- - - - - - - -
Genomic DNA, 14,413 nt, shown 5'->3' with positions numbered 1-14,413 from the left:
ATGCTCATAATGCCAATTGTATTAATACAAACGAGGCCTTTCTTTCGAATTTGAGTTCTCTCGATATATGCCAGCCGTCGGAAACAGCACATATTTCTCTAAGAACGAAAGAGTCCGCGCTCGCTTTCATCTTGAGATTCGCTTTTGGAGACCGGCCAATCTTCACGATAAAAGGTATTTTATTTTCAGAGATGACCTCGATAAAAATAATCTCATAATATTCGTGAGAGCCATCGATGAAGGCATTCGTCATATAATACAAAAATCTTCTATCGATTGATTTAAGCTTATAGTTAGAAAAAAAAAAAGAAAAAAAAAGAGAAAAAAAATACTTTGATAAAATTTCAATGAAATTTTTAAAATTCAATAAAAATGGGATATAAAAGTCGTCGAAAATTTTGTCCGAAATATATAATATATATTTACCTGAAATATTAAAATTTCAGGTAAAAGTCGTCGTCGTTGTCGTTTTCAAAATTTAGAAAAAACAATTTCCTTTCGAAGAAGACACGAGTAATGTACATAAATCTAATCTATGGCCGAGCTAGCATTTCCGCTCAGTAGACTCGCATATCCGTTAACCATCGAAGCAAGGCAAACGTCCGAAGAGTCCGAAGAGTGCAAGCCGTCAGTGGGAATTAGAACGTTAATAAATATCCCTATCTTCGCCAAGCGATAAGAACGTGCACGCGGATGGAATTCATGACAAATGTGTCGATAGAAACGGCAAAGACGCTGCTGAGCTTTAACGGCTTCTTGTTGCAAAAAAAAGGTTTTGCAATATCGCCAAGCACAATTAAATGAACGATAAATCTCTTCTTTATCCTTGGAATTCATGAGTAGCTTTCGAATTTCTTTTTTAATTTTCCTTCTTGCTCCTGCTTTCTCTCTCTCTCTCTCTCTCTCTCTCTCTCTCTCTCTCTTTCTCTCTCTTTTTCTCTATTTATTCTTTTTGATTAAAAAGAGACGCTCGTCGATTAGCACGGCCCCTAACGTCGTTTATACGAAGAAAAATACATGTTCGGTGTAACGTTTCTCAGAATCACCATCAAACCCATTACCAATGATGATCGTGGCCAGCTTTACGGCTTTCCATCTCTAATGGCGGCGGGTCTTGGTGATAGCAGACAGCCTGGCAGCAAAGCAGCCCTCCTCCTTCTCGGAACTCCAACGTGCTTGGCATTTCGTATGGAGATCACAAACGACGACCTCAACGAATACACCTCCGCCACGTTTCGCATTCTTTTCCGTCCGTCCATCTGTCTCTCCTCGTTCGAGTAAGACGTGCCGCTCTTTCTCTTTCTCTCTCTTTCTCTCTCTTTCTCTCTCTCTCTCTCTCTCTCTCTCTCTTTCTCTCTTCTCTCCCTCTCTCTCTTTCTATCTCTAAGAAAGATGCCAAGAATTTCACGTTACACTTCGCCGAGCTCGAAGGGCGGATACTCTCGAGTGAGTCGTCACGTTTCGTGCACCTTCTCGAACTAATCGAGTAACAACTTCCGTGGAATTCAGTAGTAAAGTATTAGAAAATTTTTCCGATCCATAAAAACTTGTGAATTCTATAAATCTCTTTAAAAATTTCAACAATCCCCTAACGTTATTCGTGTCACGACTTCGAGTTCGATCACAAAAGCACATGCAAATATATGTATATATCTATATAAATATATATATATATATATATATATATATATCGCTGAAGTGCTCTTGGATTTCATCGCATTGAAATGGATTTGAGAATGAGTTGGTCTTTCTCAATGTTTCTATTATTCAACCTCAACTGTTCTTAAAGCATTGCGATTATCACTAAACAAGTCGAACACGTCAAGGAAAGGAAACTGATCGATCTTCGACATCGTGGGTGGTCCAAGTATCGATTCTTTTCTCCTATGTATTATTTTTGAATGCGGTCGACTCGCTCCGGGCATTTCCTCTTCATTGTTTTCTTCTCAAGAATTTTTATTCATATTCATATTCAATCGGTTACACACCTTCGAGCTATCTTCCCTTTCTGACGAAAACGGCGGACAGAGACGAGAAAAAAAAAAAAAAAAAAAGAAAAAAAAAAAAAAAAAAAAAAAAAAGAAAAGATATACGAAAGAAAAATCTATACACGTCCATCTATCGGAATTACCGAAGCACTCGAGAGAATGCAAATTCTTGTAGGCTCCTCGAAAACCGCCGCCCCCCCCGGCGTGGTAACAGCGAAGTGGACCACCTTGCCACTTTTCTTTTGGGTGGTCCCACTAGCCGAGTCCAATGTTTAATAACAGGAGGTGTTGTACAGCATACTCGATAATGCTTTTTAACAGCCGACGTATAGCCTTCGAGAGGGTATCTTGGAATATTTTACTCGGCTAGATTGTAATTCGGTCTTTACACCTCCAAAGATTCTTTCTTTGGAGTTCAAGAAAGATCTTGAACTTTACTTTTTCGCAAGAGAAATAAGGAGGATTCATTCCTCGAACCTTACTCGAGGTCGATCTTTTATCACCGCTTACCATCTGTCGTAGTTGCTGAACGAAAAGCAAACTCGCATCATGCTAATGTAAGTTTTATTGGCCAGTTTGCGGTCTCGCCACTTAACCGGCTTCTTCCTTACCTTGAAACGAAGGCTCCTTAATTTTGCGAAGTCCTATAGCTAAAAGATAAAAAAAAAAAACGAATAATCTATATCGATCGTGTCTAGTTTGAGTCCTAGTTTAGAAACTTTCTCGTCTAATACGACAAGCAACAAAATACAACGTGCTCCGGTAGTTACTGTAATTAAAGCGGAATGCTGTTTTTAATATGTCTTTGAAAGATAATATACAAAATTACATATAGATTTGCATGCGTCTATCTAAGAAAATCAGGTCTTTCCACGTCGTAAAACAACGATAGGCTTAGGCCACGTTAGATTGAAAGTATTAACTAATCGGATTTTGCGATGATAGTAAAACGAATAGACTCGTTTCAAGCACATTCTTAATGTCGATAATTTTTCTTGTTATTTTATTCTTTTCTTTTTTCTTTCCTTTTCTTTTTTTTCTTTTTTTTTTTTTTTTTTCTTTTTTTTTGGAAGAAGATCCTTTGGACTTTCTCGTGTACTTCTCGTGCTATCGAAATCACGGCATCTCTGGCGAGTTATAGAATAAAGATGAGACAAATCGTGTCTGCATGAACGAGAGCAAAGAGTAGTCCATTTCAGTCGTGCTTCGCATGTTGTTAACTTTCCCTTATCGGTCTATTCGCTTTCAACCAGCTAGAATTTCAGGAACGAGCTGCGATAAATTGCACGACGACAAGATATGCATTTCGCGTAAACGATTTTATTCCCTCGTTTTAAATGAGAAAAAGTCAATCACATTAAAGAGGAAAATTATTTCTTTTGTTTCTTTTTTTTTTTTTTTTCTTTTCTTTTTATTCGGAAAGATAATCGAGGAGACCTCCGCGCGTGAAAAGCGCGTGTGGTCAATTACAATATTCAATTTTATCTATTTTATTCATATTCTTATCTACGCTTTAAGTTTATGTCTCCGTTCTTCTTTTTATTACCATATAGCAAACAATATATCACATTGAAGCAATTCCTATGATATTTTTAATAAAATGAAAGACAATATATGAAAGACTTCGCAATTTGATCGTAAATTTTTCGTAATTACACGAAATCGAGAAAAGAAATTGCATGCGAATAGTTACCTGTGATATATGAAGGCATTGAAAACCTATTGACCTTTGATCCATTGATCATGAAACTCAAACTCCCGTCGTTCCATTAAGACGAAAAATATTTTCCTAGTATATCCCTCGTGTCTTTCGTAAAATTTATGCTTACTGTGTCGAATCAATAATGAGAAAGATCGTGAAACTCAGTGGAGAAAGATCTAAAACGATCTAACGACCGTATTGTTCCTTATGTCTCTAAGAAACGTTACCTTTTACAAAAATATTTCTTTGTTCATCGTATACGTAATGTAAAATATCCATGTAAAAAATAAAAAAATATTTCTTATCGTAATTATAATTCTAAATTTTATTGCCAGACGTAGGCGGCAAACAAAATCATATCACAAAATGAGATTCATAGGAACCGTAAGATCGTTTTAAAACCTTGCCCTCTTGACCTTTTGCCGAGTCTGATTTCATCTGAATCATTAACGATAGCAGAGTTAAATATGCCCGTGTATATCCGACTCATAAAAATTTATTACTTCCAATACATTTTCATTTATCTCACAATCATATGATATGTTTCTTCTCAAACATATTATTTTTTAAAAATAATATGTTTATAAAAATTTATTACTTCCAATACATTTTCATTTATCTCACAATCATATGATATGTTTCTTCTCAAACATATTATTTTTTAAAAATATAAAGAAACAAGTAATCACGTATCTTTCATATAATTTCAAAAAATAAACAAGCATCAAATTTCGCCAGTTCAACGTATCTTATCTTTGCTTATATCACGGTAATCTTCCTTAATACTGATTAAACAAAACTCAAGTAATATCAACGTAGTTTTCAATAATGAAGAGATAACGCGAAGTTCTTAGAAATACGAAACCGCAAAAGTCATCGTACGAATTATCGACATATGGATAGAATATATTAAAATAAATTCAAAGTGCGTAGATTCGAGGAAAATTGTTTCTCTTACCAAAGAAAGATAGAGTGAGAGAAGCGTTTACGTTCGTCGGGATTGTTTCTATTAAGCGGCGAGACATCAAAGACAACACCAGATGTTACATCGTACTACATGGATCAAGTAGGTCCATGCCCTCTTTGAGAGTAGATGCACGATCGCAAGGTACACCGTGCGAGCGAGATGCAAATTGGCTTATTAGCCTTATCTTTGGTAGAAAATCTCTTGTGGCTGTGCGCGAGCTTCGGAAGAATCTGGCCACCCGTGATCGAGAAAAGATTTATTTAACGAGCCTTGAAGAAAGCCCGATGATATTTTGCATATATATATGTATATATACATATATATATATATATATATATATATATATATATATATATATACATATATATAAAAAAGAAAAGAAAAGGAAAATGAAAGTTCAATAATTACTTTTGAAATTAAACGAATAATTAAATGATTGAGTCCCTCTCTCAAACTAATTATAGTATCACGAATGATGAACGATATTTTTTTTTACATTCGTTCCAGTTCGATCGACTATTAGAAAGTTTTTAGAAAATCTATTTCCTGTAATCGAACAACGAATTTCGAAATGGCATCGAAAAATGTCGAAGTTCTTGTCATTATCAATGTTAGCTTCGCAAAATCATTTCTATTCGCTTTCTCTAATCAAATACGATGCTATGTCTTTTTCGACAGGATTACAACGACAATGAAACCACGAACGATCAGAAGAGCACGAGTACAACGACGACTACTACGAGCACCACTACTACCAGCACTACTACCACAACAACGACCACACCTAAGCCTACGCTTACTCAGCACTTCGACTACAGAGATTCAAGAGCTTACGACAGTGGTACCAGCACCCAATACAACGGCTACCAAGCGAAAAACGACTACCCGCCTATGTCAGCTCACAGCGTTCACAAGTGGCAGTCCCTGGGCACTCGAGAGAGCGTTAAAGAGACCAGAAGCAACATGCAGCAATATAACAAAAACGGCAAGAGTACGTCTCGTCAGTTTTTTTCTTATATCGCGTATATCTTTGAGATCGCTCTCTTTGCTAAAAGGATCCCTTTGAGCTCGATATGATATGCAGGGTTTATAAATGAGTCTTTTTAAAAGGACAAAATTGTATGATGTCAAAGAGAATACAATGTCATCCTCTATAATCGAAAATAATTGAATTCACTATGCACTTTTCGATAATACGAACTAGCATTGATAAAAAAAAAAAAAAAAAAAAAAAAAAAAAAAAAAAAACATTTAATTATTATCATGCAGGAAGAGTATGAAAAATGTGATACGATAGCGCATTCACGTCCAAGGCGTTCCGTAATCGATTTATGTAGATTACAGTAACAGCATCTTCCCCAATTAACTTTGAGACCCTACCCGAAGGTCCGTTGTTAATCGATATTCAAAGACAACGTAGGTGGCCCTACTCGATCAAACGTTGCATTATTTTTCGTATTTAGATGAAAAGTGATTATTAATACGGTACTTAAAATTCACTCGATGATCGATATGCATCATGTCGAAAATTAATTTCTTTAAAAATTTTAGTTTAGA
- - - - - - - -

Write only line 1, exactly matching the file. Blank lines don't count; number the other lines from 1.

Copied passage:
Genomic DNA, 14,413 nt, shown 5'->3' with positions numbered 1-14,413 from the left: